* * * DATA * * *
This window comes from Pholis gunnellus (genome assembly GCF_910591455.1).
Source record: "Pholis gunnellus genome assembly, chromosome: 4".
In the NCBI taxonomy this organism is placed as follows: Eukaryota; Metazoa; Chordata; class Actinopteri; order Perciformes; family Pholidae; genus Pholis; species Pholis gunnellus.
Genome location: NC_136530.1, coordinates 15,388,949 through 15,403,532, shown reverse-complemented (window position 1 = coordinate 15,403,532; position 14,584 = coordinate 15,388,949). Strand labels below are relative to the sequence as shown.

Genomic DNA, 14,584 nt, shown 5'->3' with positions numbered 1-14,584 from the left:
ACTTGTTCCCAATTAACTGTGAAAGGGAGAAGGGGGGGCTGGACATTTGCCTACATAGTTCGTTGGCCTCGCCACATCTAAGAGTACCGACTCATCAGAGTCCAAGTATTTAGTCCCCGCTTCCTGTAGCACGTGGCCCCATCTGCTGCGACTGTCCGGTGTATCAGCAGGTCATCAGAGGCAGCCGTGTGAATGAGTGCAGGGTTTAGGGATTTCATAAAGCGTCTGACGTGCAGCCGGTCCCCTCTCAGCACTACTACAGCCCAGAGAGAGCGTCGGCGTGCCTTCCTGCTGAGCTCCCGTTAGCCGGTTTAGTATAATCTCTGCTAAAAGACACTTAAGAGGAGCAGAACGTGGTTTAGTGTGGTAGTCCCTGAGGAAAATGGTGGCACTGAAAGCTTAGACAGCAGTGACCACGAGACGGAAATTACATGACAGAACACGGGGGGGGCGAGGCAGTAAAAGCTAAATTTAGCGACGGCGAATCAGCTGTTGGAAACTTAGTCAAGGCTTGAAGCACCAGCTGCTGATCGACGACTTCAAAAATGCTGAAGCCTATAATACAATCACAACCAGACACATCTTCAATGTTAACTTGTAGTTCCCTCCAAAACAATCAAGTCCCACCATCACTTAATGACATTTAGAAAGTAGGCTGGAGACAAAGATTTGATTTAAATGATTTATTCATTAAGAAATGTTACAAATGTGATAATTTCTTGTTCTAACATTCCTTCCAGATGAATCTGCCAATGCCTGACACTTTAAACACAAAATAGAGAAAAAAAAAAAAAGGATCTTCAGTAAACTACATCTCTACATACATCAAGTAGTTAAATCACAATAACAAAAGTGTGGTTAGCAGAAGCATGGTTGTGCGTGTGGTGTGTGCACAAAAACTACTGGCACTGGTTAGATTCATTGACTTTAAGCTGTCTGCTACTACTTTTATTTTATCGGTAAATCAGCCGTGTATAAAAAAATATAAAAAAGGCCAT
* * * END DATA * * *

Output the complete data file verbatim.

This window comes from Pholis gunnellus (genome assembly GCF_910591455.1).
Source record: "Pholis gunnellus genome assembly, chromosome: 4".
In the NCBI taxonomy this organism is placed as follows: Eukaryota; Metazoa; Chordata; class Actinopteri; order Perciformes; family Pholidae; genus Pholis; species Pholis gunnellus.
Genome location: NC_136530.1, coordinates 15,388,949 through 15,403,532, shown reverse-complemented (window position 1 = coordinate 15,403,532; position 14,584 = coordinate 15,388,949). Strand labels below are relative to the sequence as shown.

Genomic DNA, 14,584 nt, shown 5'->3' with positions numbered 1-14,584 from the left:
ACTTGTTCCCAATTAACTGTGAAAGGGAGAAGGGGGGGCTGGACATTTGCCTACATAGTTCGTTGGCCTCGCCACATCTAAGAGTACCGACTCATCAGAGTCCAAGTATTTAGTCCCCGCTTCCTGTAGCACGTGGCCCCATCTGCTGCGACTGTCCGGTGTATCAGCAGGTCATCAGAGGCAGCCGTGTGAATGAGTGCAGGGTTTAGGGATTTCATAAAGCGTCTGACGTGCAGCCGGTCCCCTCTCAGCACTACTACAGCCCAGAGAGAGCGTCGGCGTGCCTTCCTGCTGAGCTCCCGTTAGCCGGTTTAGTATAATCTCTGCTAAAAGACACTTAAGAGGAGCAGAACGTGGTTTAGTGTGGTAGTCCCTGAGGAAAATGGTGGCACTGAAAGCTTAGACAGCAGTGACCACGAGACGGAAATTACATGACAGAACACGGGGGGGGCGAGGCAGTAAAAGCTAAATTTAGCGACGGCGAATCAGCTGTTGGAAACTTAGTCAAGGCTTGAAGCACCAGCTGCTGATCGACGACTTCAAAAATGCTGAAGCCTATAATACAATCACAACCAGACACATCTTCAATGTTAACTTGTAGTTCCCTCCAAAACAATCAAGTCCCACCATCACTTAATGACATTTAGAAAGTAGGCTGGAGACAAAGATTTGATTTAAATGATTTATTCATTAAGAAATGTTACAAATGTGATAATTTCTTGTTCTAACATTCCTTCCAGATGAATCTGCCAATGCCTGACACTTTAAACACAAAATAGAGAAAAAAAAAAAAAGGATCTTCAGTAAACTACATCTCTACATACATCAAGTAGTTAAATCACAATAACAAAAGTGTGGTTAGCAGAAGCATGGTTGTGCGTGTGGTGTGTGCACAAAAACTACTGGCACTGGTTAGATTCATTGACTTTAAGCTGTCTGCTACTACTTTTATTTTATCGGTAAATCAGCCGTGTATAAAAAAATATAAAAAAGGCCAT